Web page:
The API ADAD Trial was the first NIH-supported and potentially label-enabling prevention trial of an investigational Alzheimer’s disease-modifying treatment in persons at biological risk for the disease. It was supported by two NIA grants, funding from Roche, and generous philanthropic contributions to Banner Alzheimer’s Foundation. When then-NIH Director Francis S. Collins, MD, PhD, announced the trial at the first NIH AD Summit in 2012, he called it “a cornerstone in the National Plan to Address AD.”
“We offer our deepest thanks to the people who participated in this important clinical trial, for their help in advancing our understanding of the complexities of Alzheimer’s disease and related dementias,” Richard J. Hodes, MD, NIA director. “We look forward to learning more from the full data, which will provide guidance for further research since every new piece of knowledge brings us closer to effective prevention strategies and treatments.”
More than 15 years ago, API researchers began forging a close working relationship with GNA at the University of Antioquia, which played the primary role in conducting the trial in Colombia. For three decades, long before the API trial began, GNA Director Francisco J. Lopera, MD, and his colleagues had followed and built close relationships with the affected families. With API support, GNA has now identified more than 6,000 members of the Colombia kindred in 26 extended families, including about 1,200 who carry the ADAD mutation, and it played the primary role in trial engagement, enrollment, and assessments. ADAD represents less than one percent of all cases of Alzheimer’s.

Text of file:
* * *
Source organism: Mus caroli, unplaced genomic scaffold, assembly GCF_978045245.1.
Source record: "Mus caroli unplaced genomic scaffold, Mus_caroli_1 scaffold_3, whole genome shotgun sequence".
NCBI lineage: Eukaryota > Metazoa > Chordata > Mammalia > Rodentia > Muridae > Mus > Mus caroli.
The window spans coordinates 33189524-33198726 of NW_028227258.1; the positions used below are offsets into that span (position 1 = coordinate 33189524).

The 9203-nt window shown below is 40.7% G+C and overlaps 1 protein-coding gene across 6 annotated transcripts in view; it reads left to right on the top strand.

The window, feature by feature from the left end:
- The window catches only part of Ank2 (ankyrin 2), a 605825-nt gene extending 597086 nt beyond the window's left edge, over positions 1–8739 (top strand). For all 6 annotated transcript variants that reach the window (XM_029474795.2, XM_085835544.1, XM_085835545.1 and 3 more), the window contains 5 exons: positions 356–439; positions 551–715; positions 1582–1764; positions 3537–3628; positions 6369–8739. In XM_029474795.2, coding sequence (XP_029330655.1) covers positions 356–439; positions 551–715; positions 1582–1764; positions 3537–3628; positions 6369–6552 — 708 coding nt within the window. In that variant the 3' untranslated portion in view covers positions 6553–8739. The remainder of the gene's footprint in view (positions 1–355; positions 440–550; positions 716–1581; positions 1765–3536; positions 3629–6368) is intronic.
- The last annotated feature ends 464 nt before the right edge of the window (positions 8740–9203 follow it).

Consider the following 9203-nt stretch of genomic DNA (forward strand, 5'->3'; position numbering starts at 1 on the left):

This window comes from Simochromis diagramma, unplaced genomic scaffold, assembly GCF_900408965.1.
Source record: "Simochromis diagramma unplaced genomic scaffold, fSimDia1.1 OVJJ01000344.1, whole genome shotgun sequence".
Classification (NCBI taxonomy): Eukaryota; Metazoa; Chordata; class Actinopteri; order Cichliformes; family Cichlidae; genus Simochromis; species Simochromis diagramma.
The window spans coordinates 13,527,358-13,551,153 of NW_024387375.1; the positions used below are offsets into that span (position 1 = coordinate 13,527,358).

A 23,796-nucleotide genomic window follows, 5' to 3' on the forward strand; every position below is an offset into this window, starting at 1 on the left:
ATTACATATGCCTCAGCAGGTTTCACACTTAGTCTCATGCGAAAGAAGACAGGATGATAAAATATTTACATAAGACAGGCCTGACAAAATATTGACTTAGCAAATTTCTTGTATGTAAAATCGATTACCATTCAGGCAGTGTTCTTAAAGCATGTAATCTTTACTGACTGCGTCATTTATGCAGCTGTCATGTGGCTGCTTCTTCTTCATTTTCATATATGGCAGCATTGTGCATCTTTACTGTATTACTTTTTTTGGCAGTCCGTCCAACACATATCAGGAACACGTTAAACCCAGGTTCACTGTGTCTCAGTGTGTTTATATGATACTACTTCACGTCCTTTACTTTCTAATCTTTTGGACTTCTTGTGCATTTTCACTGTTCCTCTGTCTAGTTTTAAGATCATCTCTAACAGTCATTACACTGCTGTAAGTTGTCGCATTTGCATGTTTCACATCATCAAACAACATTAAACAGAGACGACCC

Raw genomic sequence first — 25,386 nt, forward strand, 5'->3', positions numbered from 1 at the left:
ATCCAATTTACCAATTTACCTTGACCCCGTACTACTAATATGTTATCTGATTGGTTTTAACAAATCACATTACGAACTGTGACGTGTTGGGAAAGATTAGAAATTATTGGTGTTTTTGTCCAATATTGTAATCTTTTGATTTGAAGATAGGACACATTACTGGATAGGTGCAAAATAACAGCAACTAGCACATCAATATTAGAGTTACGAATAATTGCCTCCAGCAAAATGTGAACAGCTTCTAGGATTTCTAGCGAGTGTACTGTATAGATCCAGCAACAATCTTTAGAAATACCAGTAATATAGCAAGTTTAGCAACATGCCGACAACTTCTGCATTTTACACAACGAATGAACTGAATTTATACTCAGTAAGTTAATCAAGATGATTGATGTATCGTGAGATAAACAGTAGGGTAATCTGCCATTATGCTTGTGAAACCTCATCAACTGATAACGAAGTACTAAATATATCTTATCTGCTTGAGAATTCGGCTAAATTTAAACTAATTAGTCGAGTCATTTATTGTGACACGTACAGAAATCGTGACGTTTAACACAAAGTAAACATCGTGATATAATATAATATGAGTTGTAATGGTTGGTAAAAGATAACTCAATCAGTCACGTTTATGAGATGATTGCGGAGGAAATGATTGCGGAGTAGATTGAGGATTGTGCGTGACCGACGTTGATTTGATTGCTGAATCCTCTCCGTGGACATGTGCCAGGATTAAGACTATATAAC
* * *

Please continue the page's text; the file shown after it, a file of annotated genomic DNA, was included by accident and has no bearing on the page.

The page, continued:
“The courage of the Antioquia families, their support for each other, and their belief in the potential of research have made possible all that we have learned through this study,” said Dr. Lopera. “We will continue to work closely with our families and research partners, and we will never give up in our effort to find effective Alzheimer’s prevention therapies as soon as possible.”
Since the trial’s early planning stages, Genentech, a member of the Roche Group, provided crucially important clinical trial expertise, a shared commitment to the ambitious prevention trial goals, and the investigational medicine, crenezumab, chosen by API and the University of Antioquia’s GNA for the study.
“We are grateful for the trial participants and their families and are humbled to have been part of this important study over the past decade,” said Rachelle Doody, MD, PhD, Global Head of Neurodegeneration at Roche and Genentech. “We also recognize and thank our fellow academic and scientific collaborators whose unique expertise brought together unparalleled knowledge of the Colombian kindred community and deep experience in developing measures and evaluating interventions in populations at risk for or affected by Alzheimer’s disease. We remain committed to contributing further scientific evidence to advance how Alzheimer’s disease is understood, diagnosed and treated.”
In addition to several ongoing prevention trials in cognitively unimpaired older adults with biomarker evidence of Alzheimer’s disease, other prevention trials are in the planning stages. They include possible trials in cognitively unimpaired Colombian PSEN1 E280A mutation carriers and in cognitively unimpaired older adults with one or two copies of the APOE4 gene, the major genetic risk factor for developing Alzheimer’s at older ages, starting before or after they have biomarker evidence of amyloid plaques, and additional trials in cognitively unimpaired older adults with biomarker evidence of the disease.